The law often provides that people are entitled to compensation for losses that occur through the action of others. We argue that in such cases, an appropriate measure of the loss is the reservation price of the plaintiff. If the property is sufficiently unique so that there is no market price that can be used as an approximation, then the only way to learn this subjective reservation price is to have the owner self-assess his property. We describe a mechanism that provides an incentive for the owner to self-assess his property honestly, without requiring that the property's value be objectively observable.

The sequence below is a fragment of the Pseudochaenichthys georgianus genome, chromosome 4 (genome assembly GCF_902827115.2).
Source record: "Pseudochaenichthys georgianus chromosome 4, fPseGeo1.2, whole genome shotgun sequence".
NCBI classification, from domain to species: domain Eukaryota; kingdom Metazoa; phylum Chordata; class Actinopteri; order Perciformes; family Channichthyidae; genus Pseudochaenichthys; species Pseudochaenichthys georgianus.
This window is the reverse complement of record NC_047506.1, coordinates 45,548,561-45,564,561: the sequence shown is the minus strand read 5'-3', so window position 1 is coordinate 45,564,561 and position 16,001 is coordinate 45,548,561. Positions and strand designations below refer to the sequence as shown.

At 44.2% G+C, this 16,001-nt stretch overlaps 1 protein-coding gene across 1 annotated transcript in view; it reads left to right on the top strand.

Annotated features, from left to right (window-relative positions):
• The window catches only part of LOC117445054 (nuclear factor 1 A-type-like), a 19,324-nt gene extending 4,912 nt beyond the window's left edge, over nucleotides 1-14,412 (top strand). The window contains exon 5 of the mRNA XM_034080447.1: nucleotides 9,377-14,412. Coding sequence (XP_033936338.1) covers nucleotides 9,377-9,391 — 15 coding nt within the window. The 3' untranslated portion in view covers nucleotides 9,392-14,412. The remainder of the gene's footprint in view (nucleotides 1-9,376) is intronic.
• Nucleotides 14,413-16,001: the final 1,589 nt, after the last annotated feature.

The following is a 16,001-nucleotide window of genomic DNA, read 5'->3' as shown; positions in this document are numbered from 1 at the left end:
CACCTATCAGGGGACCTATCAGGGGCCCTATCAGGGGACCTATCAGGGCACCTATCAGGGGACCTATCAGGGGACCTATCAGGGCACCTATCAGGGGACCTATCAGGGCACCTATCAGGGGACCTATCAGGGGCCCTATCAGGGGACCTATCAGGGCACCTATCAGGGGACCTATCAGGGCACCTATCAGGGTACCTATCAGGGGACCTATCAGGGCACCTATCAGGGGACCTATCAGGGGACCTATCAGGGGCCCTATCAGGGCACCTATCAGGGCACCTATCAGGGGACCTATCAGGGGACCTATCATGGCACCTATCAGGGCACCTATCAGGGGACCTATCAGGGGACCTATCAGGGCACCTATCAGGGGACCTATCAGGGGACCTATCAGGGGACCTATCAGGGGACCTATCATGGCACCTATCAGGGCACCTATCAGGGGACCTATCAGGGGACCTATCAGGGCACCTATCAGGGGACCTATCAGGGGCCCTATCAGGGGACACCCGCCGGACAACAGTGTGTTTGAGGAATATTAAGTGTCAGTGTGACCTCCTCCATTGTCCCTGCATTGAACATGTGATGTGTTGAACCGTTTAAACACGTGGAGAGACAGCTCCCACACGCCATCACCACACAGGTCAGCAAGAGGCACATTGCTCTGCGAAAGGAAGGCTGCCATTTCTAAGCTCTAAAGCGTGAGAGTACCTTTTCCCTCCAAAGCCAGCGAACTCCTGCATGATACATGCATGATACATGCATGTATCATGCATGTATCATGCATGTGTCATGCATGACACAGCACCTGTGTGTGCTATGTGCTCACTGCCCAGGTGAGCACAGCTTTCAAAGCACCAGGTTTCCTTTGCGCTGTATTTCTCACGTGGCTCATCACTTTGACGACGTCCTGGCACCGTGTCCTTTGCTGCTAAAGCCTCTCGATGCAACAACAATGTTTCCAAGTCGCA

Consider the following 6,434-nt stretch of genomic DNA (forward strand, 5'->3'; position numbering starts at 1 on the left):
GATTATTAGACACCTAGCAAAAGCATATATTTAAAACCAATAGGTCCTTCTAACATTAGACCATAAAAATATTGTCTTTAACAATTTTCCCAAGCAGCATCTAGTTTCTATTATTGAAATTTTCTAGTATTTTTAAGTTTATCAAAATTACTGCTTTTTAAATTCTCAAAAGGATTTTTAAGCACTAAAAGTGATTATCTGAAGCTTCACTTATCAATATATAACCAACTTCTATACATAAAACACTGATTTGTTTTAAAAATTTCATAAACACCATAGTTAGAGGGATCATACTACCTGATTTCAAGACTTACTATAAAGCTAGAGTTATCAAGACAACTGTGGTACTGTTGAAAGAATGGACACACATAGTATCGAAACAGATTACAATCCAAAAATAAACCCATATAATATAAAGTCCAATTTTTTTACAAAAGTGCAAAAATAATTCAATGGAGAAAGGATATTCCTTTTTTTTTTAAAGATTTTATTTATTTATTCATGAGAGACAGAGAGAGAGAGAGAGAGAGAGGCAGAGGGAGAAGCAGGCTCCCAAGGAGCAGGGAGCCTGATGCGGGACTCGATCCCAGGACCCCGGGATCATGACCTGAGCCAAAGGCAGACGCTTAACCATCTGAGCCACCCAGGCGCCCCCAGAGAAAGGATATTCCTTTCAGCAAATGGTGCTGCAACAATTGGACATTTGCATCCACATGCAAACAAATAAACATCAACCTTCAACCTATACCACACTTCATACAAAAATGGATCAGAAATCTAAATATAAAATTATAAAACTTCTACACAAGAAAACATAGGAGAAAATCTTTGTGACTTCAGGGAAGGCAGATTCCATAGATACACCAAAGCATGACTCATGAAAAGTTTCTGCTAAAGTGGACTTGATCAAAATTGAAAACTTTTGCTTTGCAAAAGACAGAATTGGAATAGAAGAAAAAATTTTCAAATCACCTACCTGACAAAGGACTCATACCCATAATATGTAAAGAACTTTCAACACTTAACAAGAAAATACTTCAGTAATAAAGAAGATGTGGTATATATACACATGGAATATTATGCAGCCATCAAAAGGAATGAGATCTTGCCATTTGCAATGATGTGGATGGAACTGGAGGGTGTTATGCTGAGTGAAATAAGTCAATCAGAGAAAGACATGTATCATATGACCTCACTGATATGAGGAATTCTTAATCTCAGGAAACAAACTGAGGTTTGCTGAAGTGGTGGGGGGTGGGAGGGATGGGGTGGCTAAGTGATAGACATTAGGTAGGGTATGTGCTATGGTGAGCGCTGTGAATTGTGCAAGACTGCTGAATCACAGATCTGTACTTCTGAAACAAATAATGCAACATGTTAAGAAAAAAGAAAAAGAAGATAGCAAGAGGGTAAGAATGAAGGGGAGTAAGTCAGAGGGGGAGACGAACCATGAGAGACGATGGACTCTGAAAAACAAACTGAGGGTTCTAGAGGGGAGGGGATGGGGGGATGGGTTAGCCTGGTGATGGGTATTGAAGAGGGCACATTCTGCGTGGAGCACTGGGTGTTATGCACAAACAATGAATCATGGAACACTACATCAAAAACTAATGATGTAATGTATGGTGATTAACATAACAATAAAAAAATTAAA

File: Working Paper 0101


Number: 0102

Authors: Neha Khanna

Title: On the Economics of Non-Renewable Resources

Abstract:

This paper presents an overview of the key economic results associated with the use of non-renewable resources. The basic Hotelling model of resource depletion is discussed, followed by several extensions. The fundamental result is that scarcity rent rises at the discount rate, and that at equilibrium, marginal benefits from extraction must equal the marginal economic cost. If marginal extraction cost is determined by the remaining stock of the resource, then the result is that the scarcity rent rises at the discount rate less the percentage increase in marginal cost caused by the marginal reduction in remaining reserves.